[Met Performance] CID:256070
Elektra {56} Metropolitan Opera House: 01/2/1979.

(Review)


Metropolitan Opera House
January 2, 1979


ELEKTRA {56}

Elektra.................Danica Mastilovic
Chrysothemis............Eva Marton
Klytämnestra............Mignon Dunn
Orest...................Norman Bailey
Aegisth.................Ragnar Ulfung
Overseer................Elizabeth Coss
Serving Woman...........Batyah Godfrey Ben-David
Serving Woman...........Shirley Love
Serving Woman...........Ariel Bybee
Serving Woman...........Loretta Di Franco
Serving Woman...........Alma Jean Smith
Confidant...............Suzanne Der Derian
Trainbearer.............Linda Mays
Young Servant...........Charles Anthony
Old Servant.............Edward Ghazal
Guardian................John Cheek

Conductor...............Erich Leinsdorf

Review of Robert Jacobson in Opera News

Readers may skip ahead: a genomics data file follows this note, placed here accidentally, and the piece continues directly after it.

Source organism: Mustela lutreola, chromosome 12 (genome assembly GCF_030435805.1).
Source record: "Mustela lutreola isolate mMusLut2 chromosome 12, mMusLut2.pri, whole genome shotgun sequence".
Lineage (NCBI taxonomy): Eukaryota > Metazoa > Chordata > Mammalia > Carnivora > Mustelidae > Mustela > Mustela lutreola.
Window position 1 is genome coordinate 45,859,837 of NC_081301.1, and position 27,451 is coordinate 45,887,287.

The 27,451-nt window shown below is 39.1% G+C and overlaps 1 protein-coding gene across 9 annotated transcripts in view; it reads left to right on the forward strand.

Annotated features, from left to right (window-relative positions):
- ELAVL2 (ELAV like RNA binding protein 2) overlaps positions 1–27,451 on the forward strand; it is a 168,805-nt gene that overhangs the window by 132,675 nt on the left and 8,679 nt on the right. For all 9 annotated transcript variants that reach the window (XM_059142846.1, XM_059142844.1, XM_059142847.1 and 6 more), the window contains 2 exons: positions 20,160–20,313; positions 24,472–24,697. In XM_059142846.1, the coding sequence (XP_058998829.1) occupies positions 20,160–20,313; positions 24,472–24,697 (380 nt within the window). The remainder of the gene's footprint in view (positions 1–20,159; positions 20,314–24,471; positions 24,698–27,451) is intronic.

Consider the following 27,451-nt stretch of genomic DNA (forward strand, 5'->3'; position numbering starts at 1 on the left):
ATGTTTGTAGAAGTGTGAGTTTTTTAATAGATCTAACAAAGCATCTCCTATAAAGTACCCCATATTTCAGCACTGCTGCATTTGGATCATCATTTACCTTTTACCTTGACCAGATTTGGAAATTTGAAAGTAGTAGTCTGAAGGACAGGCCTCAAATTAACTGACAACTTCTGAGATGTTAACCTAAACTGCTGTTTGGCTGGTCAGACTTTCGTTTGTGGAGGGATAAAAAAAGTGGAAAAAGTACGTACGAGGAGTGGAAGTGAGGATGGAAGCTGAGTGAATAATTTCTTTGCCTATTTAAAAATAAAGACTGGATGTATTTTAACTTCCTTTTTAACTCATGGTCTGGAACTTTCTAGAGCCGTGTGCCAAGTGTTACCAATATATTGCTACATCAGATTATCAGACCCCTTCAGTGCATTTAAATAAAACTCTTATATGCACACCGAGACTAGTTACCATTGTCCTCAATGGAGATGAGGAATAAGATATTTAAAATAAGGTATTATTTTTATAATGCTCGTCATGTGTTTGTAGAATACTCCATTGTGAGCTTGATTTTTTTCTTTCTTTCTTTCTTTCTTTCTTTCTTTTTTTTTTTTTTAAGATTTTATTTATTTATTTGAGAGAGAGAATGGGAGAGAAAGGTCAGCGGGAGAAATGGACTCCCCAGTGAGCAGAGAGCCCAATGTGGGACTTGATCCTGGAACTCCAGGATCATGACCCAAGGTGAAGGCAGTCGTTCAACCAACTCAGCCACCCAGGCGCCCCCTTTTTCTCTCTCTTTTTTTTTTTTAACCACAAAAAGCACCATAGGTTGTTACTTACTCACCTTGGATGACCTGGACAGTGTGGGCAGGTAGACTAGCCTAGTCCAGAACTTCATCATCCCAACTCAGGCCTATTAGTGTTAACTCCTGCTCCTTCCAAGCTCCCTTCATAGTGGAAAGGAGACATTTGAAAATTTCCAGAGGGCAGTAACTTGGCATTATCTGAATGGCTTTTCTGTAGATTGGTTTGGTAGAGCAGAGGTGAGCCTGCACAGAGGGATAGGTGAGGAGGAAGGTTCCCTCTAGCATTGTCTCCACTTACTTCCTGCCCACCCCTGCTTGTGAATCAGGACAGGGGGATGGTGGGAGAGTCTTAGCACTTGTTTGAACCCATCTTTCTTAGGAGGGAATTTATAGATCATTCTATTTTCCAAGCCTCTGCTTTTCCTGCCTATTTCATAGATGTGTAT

Strauss' tragedy (seen Jan. 2) has seen and heard more inspired days in recent times at the Met, for none of the principals measured up to previous interpreters. Erich Leinsdorf led an efficient, clear-cut, heartless reading - all stainless steel and Swiss watch movement, even through the recognition scene - at the same time creating such a wall of sound as to encourage his singers to sing as loudly as possible. To the tortured Elektra, Danica Mastilovic lent a hard tone that was often wobbly, edgy and astray from pitch, with little lyricism or vocal beauty, relying on harsh attacks and acting without subtlety; but she did have stamina and brute force to compensate. Her Mycenaean princess retained little nobility through dementia, alas. Eva Marton's Chrysothemis soared on top, her soprano having an interesting covered quality and strong projection, while she looked handsome. Mignon Dunn went through all the motions as the crazed Klytämnestra, but it was hard to believe her inner torture, since she appeared a kind of externalized, decaying Delilah. She did, however, vocalize it powerfully and richly. Norman Bailey's Orest spoke of nobility and sincerity, but his woolly baritone faded into the orchestral fabric, while Ragnar Ulfung's Aegisth is now agonizing to the ear.



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